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Probabilistic classifiers look really good because they give you more information than deterministic ones i.e. estimated probabilities of class memberships rather than just which class the model thinks an individual datum should belong to.

So in what circumstances would you choose a deterministic classifier rather than a probabilistic one?

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It is worth considering using a "deterministic" classifier if all of the following conditions are met:

  1. the false-positive and false-negative misclassification costs are known beforehand and are either fixed, or you don't mind retraining your model when the change;
  2. the relative class frequencies in operation are known beforehand and are either fixed, or you don't mind retraining your model when they change;
  3. ou don't need a "reject" option (although there are ways around that).

In those situations, you might want to use a classifier like the Support Vector Machine that focusses on solving the classification problem directly. The reason for this is that a probabilistic classifier tries to predict the probability accurately everywhere, and will expend modelling resources doing so. A discrete/deterministic classifier, on the other hand, only focuses resources on estimating the position of one particular contour of probability, as that gives the optimal decision boundary, so in principle it can make better use of the available data.

The nice thing about probabilistic classifiers is that you can adjust for changes in misclassification costs, or changes in relative class frequencies, or implement a "reject" option easily and without having to retrain the model. The downside is they make slightly less good use of the data as they consider features of the data distribution that are not relevant to the optimal classification, see my example of that here: https://stats.stackexchange.com/questions/312780/why-is-accuracy-not-the-best-measure-for-assessing-classification-models/538524#538524 . So if you don't need/want any of those nice properties of probabilistic classifiers, you might get better results using a discrete classifier (and the success of the SVM gives evidence that is true in a variety of practical applications).

In short, have both sets of tools in your data science toolbox as both are useful.

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    $\begingroup$ If the difference in probability is too small, for instance P(A|X) = 0.45; P(B|X) = 0.46 and P(C|X) = 0.09, then that means the classifier is pretty sure it isn't class C, but it is not very confident between whether it is class A or class B. Say those are diagnoses of similar cancers with different treatment regimes. In that case it might be better to choose not to classify at this stage and gather more information to make a more confident, better choice later, to give a better chance of picking the right treatment. It is difficult to do that with a deterministic classifier. $\endgroup$ Aug 18, 2021 at 7:15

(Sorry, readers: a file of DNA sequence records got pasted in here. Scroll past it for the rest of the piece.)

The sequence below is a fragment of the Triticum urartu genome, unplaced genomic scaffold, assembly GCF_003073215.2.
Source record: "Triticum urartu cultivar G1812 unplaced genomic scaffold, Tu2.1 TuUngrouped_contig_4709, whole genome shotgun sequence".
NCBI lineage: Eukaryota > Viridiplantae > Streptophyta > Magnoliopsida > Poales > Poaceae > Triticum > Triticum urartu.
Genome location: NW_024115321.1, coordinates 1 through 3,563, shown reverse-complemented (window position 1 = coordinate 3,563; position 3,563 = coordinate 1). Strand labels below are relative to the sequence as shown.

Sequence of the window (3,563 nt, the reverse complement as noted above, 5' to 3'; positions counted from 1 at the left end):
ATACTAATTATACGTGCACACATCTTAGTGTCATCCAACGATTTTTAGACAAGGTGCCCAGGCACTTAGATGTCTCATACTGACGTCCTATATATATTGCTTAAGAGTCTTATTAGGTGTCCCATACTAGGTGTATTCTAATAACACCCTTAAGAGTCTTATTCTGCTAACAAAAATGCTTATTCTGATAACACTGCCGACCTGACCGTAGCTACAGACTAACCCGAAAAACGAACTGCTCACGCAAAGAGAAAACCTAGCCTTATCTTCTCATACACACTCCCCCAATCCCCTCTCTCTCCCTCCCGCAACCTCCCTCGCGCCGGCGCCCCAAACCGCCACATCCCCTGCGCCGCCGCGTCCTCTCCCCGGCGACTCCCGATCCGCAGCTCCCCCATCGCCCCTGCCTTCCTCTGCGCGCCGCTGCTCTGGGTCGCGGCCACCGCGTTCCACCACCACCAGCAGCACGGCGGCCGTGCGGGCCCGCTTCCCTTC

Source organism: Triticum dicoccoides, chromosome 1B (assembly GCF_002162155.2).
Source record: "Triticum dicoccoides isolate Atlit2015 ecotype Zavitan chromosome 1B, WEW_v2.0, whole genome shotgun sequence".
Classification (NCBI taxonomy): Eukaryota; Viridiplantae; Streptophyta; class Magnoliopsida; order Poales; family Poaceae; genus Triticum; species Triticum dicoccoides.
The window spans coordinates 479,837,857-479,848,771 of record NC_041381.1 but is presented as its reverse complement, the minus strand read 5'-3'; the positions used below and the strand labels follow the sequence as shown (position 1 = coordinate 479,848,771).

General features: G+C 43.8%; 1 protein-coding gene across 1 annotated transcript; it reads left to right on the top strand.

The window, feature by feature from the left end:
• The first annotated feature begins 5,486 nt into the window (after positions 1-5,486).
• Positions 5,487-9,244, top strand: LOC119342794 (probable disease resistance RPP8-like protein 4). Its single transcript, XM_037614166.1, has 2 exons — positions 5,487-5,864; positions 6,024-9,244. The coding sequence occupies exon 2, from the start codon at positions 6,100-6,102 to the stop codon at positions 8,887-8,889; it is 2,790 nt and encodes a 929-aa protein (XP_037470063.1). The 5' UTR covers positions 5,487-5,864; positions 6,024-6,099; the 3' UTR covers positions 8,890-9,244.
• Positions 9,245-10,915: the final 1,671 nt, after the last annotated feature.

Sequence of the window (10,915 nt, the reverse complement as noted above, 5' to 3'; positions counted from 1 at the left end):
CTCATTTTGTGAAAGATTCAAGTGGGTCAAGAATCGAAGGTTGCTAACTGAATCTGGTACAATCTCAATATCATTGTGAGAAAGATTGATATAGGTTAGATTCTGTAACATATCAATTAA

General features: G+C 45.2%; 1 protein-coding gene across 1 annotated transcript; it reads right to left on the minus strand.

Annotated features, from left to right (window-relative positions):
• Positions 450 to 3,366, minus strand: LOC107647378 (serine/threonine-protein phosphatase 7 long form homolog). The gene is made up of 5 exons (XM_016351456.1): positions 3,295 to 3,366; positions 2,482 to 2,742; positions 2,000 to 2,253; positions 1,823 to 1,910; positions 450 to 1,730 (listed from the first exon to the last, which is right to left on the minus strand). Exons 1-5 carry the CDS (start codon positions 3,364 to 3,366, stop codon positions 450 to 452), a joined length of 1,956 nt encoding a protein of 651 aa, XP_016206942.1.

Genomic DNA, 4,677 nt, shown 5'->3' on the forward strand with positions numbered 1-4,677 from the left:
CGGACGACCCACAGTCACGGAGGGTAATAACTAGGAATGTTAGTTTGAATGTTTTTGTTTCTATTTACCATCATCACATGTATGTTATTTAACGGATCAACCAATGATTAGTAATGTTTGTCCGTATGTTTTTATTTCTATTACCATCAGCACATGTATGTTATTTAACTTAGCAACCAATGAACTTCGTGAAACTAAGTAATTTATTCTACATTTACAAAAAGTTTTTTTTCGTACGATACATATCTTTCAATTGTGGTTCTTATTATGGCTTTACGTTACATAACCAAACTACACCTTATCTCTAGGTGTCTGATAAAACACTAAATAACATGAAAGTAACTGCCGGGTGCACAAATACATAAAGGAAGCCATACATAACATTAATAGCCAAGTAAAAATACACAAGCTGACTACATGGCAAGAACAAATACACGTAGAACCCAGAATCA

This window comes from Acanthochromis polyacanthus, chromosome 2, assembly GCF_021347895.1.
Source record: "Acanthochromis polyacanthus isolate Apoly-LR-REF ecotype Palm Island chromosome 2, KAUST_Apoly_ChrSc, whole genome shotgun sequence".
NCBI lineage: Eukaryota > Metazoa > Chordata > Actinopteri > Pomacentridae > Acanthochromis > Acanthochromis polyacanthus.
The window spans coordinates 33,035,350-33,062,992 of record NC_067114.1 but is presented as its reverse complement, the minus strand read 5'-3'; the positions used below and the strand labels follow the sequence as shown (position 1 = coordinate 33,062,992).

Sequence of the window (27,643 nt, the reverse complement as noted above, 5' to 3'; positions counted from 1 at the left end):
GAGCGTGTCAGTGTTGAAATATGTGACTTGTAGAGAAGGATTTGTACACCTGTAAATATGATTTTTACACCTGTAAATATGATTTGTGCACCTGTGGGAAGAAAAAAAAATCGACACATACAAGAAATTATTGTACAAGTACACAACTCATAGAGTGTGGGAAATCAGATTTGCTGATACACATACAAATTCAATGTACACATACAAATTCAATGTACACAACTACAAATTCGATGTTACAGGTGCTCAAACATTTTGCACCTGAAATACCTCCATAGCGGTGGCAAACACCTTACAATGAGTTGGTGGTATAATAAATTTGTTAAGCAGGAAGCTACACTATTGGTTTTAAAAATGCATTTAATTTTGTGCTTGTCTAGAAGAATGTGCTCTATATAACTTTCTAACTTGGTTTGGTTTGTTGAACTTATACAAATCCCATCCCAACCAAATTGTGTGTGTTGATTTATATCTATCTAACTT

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    $\begingroup$ In Baye's rule, the probability of class membership $(P(C_i|X) \propto P(X|C)P(C_i)$, so it depends on the class frequency. This means the classifier will learn to assign probabilties of class membership for the class frequencies in the training set, and if the operational class frequencies are different, the probabilities will be wrong. If they are fixed, you can accommodate that by resampling the training data or weighting the training patterns. $\endgroup$ Aug 18, 2021 at 9:49
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    $\begingroup$ In e.g. a medical diagnosis test, the cost of classifying the patient as having cancer when they don't is fairly small, they will be worried, but the error will be spotted when further tests are carried out. The costs of a false negative - telling them they don't have cancer when they do is far higher as they may die or become very severely ill before the error is detected. So we should build these costs into the training criterion (or in setting the decision boundary for probabilistic classifiers) $\endgroup$ Aug 19, 2021 at 9:35
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    $\begingroup$ @hirschme $P(X|C)$ describes how the data for patterns belonging to a particular class are distributed. In parametric classifiers (e.g. Naive Bayes or Gaussian classifiers), $P(X|C)$ appears explicitly in the model, but most modern classifiers are "non-parametric" which means that the likelihood is not explicitly written down in the model formulation. If we are just interested in classification, we don't need to model parts of $P(X|C)$ that don't tell us anything about the decision boundary, so non-parametric models can be simpler. $\endgroup$ May 11 at 9:34
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    $\begingroup$ @hirschme yes, but even if the likelihood is used in the training criterion, it may not be explicitly visible in the structure of the model. The likelihood is usually frames as $P(X,Y|Model)$, as the density of $X$ is only included via the sampling of the training patterns. Note that only $Y$ appears explicitly in the cross-entropy, X only appears indirectly via the model output. $\endgroup$ May 12 at 1:22

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